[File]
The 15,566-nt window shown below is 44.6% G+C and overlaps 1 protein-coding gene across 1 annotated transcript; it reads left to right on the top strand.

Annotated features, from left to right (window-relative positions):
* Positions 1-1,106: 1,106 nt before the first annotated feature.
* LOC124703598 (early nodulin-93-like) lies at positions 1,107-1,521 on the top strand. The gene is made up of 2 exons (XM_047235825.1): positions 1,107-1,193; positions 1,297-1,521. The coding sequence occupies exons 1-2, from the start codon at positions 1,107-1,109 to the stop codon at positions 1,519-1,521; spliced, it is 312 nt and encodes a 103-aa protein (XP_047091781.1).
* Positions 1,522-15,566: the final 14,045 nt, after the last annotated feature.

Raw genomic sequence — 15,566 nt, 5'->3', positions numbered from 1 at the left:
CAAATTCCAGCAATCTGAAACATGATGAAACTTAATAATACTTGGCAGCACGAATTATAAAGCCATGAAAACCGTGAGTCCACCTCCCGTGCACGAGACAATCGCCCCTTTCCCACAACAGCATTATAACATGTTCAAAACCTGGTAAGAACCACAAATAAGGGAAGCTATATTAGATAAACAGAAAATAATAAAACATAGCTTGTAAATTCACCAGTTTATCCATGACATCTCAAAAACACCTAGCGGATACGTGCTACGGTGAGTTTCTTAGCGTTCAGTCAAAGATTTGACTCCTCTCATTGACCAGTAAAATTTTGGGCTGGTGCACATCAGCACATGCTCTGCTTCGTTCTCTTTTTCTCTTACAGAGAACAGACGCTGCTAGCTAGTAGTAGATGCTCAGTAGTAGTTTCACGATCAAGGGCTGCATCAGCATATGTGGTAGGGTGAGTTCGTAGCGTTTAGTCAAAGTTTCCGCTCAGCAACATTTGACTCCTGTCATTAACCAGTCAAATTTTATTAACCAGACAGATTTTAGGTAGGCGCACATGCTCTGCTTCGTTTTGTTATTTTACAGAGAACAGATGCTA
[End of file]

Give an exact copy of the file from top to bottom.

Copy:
The 15,566-nt window shown below is 44.6% G+C and overlaps 1 protein-coding gene across 1 annotated transcript; it reads left to right on the top strand.

Annotated features, from left to right (window-relative positions):
* Positions 1-1,106: 1,106 nt before the first annotated feature.
* LOC124703598 (early nodulin-93-like) lies at positions 1,107-1,521 on the top strand. The gene is made up of 2 exons (XM_047235825.1): positions 1,107-1,193; positions 1,297-1,521. The coding sequence occupies exons 1-2, from the start codon at positions 1,107-1,109 to the stop codon at positions 1,519-1,521; spliced, it is 312 nt and encodes a 103-aa protein (XP_047091781.1).
* Positions 1,522-15,566: the final 14,045 nt, after the last annotated feature.

Raw genomic sequence — 15,566 nt, 5'->3', positions numbered from 1 at the left:
CAAATTCCAGCAATCTGAAACATGATGAAACTTAATAATACTTGGCAGCACGAATTATAAAGCCATGAAAACCGTGAGTCCACCTCCCGTGCACGAGACAATCGCCCCTTTCCCACAACAGCATTATAACATGTTCAAAACCTGGTAAGAACCACAAATAAGGGAAGCTATATTAGATAAACAGAAAATAATAAAACATAGCTTGTAAATTCACCAGTTTATCCATGACATCTCAAAAACACCTAGCGGATACGTGCTACGGTGAGTTTCTTAGCGTTCAGTCAAAGATTTGACTCCTCTCATTGACCAGTAAAATTTTGGGCTGGTGCACATCAGCACATGCTCTGCTTCGTTCTCTTTTTCTCTTACAGAGAACAGACGCTGCTAGCTAGTAGTAGATGCTCAGTAGTAGTTTCACGATCAAGGGCTGCATCAGCATATGTGGTAGGGTGAGTTCGTAGCGTTTAGTCAAAGTTTCCGCTCAGCAACATTTGACTCCTGTCATTAACCAGTCAAATTTTATTAACCAGACAGATTTTAGGTAGGCGCACATGCTCTGCTTCGTTTTGTTATTTTACAGAGAACAGATGCTA